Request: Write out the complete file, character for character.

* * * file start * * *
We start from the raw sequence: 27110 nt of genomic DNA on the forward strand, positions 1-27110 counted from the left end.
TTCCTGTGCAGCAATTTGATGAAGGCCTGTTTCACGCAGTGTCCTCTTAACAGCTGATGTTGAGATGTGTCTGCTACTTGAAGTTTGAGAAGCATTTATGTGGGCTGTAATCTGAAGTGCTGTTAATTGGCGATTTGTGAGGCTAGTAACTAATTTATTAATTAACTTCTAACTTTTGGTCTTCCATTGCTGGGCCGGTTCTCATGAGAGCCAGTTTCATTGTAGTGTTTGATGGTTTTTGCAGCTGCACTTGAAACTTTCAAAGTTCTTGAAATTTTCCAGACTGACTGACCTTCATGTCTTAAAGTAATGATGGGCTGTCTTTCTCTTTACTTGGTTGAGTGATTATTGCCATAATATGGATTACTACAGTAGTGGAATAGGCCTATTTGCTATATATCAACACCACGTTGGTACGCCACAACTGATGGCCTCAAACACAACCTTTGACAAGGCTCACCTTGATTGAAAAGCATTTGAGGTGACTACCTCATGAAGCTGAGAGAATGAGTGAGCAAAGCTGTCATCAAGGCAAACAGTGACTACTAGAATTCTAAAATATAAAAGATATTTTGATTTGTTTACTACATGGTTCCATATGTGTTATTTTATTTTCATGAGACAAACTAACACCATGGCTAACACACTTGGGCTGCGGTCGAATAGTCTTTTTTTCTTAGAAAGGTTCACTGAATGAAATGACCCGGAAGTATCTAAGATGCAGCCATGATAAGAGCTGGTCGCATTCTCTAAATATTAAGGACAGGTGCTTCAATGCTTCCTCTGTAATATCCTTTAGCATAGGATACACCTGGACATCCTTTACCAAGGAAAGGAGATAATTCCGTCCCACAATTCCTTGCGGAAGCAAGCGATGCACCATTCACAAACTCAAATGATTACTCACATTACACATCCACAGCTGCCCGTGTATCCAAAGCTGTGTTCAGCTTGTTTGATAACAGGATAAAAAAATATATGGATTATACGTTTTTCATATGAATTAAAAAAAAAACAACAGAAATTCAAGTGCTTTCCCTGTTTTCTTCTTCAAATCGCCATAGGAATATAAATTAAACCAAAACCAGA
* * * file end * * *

We start from the raw sequence: 27110 nt of genomic DNA on the forward strand, positions 1-27110 counted from the left end.
TTCCTGTGCAGCAATTTGATGAAGGCCTGTTTCACGCAGTGTCCTCTTAACAGCTGATGTTGAGATGTGTCTGCTACTTGAAGTTTGAGAAGCATTTATGTGGGCTGTAATCTGAAGTGCTGTTAATTGGCGATTTGTGAGGCTAGTAACTAATTTATTAATTAACTTCTAACTTTTGGTCTTCCATTGCTGGGCCGGTTCTCATGAGAGCCAGTTTCATTGTAGTGTTTGATGGTTTTTGCAGCTGCACTTGAAACTTTCAAAGTTCTTGAAATTTTCCAGACTGACTGACCTTCATGTCTTAAAGTAATGATGGGCTGTCTTTCTCTTTACTTGGTTGAGTGATTATTGCCATAATATGGATTACTACAGTAGTGGAATAGGCCTATTTGCTATATATCAACACCACGTTGGTACGCCACAACTGATGGCCTCAAACACAACCTTTGACAAGGCTCACCTTGATTGAAAAGCATTTGAGGTGACTACCTCATGAAGCTGAGAGAATGAGTGAGCAAAGCTGTCATCAAGGCAAACAGTGACTACTAGAATTCTAAAATATAAAAGATATTTTGATTTGTTTACTACATGGTTCCATATGTGTTATTTTATTTTCATGAGACAAACTAACACCATGGCTAACACACTTGGGCTGCGGTCGAATAGTCTTTTTTTCTTAGAAAGGTTCACTGAATGAAATGACCCGGAAGTATCTAAGATGCAGCCATGATAAGAGCTGGTCGCATTCTCTAAATATTAAGGACAGGTGCTTCAATGCTTCCTCTGTAATATCCTTTAGCATAGGATACACCTGGACATCCTTTACCAAGGAAAGGAGATAATTCCGTCCCACAATTCCTTGCGGAAGCAAGCGATGCACCATTCACAAACTCAAATGATTACTCACATTACACATCCACAGCTGCCCGTGTATCCAAAGCTGTGTTCAGCTTGTTTGATAACAGGATAAAAAAATATATGGATTATACGTTTTTCATATGAATTAAAAAAAAAACAACAGAAATTCAAGTGCTTTCCCTGTTTTCTTCTTCAAATCGCCATAGGAATATAAATTAAACCAAAACCAGA